Moving abroad doesn't mean banking abroad

Wednesday September 20th 2006

James Featherstone

Technically speaking, it is possible ? just ? to hang on to your normal onshore bank account if you move abroad to live and work.

Debit systems, account-linked credit cards and international payment pipelines can make domestic arrangements work abroad. But only in a clunky, utilitarian way. You are likely to lose out on a lot of tailored expatriate banking services that the big international banks are increasingly offering as a matter of course. They are, after all, designed around normal expatriate needs, such as cross-border transactions and tax efficiency at source.

If you are moving abroad for more than one tax year (not 365 days), you should be able to take advantage of a lower tax rate. In fact you shouldn?t be liable for UK income tax at all. Having an international bank account makes arranging tax exemption much easier, as banks are geared up for it.

For most expatriates, the best type of banking arrangement is to have a local currency account in the country you are moving to for daily expenses, and an offshore account to receive your (dollar, euro or sterling) salary. The latter accounts are also designed for multi-currency transactions, which are useful for expatriates. Normal onshore accounts are not.

You should set up a savings account as a matter of course. But don?t automatically open one with your current account bank. Many big international banks offer pitiable rates of deposit account interest. It isn?t the business they are chiefly interested in, so they tend not to be bothered with throwing incentives in that direction.

Much wiser is to look at one of the numerous specialised deposit-takers on one of the mainstream offshore islands ? Jersey, Guernsey and the Isle of Man. They are as familiar (on the whole) as the former UK building societies.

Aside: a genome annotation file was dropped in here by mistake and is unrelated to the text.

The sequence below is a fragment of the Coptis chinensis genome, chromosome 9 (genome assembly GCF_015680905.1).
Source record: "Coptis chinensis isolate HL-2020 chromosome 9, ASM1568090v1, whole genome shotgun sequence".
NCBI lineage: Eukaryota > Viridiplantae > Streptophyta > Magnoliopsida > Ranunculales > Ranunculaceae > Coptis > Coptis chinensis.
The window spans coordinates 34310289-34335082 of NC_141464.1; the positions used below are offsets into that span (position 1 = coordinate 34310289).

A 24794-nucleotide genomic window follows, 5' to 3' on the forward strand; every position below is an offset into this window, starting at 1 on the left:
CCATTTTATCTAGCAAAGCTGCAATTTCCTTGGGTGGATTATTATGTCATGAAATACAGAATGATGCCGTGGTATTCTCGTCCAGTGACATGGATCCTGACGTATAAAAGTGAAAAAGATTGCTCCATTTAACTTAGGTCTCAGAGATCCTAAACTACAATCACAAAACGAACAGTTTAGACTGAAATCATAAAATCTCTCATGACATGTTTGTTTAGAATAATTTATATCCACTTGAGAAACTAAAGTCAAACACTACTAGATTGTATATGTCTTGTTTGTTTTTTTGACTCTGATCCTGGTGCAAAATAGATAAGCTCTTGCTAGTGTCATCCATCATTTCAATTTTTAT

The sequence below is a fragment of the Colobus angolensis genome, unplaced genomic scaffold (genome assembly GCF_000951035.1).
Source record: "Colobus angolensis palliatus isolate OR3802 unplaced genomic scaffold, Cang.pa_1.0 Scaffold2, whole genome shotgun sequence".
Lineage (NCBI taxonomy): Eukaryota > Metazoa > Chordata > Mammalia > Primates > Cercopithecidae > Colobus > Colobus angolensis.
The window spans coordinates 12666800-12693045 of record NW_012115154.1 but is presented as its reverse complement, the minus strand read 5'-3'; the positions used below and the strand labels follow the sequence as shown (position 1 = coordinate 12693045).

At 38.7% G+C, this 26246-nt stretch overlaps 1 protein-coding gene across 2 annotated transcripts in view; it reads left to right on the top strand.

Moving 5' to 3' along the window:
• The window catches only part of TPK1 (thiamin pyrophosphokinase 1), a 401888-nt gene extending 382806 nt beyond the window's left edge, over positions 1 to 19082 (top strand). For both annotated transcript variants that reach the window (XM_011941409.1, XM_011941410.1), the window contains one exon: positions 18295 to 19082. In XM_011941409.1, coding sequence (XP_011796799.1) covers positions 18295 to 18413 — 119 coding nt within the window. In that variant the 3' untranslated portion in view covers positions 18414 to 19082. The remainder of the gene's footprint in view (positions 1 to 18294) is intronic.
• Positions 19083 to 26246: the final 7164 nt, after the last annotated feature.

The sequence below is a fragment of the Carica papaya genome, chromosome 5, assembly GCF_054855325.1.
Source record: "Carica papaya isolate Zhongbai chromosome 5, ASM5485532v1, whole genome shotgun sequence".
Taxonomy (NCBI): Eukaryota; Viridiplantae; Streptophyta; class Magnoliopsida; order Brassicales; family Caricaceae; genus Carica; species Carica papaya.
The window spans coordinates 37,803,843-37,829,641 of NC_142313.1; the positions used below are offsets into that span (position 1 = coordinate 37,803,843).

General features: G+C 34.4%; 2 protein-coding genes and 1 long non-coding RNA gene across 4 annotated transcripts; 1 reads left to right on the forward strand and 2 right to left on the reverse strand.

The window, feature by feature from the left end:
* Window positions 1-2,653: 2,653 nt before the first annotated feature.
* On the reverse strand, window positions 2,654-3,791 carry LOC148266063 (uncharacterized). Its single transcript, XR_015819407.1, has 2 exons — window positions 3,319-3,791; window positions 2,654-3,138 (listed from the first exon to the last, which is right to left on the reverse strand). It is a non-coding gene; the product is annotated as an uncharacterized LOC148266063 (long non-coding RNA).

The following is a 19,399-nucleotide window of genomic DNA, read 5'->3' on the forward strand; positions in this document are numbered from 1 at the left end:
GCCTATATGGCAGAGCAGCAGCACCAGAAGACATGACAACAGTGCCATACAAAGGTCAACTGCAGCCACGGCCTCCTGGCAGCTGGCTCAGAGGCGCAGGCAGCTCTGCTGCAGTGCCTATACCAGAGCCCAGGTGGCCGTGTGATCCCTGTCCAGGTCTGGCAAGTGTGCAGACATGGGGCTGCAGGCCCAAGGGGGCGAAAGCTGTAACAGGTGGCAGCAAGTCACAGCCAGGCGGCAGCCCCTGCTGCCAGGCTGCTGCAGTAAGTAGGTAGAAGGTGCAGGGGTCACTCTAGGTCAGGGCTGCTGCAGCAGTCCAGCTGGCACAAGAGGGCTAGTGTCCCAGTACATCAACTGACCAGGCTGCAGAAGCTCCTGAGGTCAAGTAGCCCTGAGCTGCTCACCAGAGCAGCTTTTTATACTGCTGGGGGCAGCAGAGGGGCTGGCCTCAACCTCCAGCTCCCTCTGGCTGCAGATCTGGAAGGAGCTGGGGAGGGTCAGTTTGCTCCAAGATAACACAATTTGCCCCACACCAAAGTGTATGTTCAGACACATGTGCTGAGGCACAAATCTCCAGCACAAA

Obviously, it is going to be easier to establish a day-to-day local currency account in some countries than others. To put it bluntly, if you are in the developed world, a familiar high street bank such as HSBC is effectively a global, non-country-specific bank now, and so should be able to give you local currency service. In other places you may find it more difficult. You may even have to demonstrate a credit rating, or even build one up. But this is unusual, so don?t be put off if the first local bank you approach hits you with the request. Try elsewhere.

The simplest thing to do is stick with your local high street bank, but get it to open an international account for you. All the main candidates ? Barclays, HSBC, NatWest, Lloyds TSB ? offer an international service.

Some offshore subsidiaries of UK banks

Abbey National Offshore
Base: Jersey
www.anoffshore.com
Tel: (+44) (0)1534 885100

Alliance & Leicester International
Base: Isle of Man
www.alil.co.im
Tel: (+44) (0)1624 678285

Bank of Scotland International
Base: Jersey and Isle of Man
www.bankofscotland-international.com
Tel: (+44) (0)1534 613500

Barclays International
Base: Jersey, Guernsey and
Isle of Man
www.internationalbanking.barclays.com
Tel: (+44) (0)2071 147300

Bradford & Bingley International
Base: Isle of Man
www.bbi.co.im
Tel: (+44) (0)1624 695000

Anglo Irish Bank
Base: Isle of Man
www.angloirishbank.co.im
Tel: (+44) (0) 1624 698000

Lloyds TSB Offshore
Base: Channel Islands and
Isle of Man
www.lloydstsb-offshore.com
Tel: (+44) (0)1624 638000

Nationwide International
Base: Isle of Man
www.nationwideinternational.com
Tel: (+44) (0)1624 696036

NatWest Offshore
Base: Channel Islands, Isle of Man and Gibraltar
www.natwestoffshore.com
Tel: (+44) (0)1534 282300

Yorkshire Guernsey
Base: Guernsey
www.yorkshireguernsey.gg
Tel: (+44) (0)1481 710150

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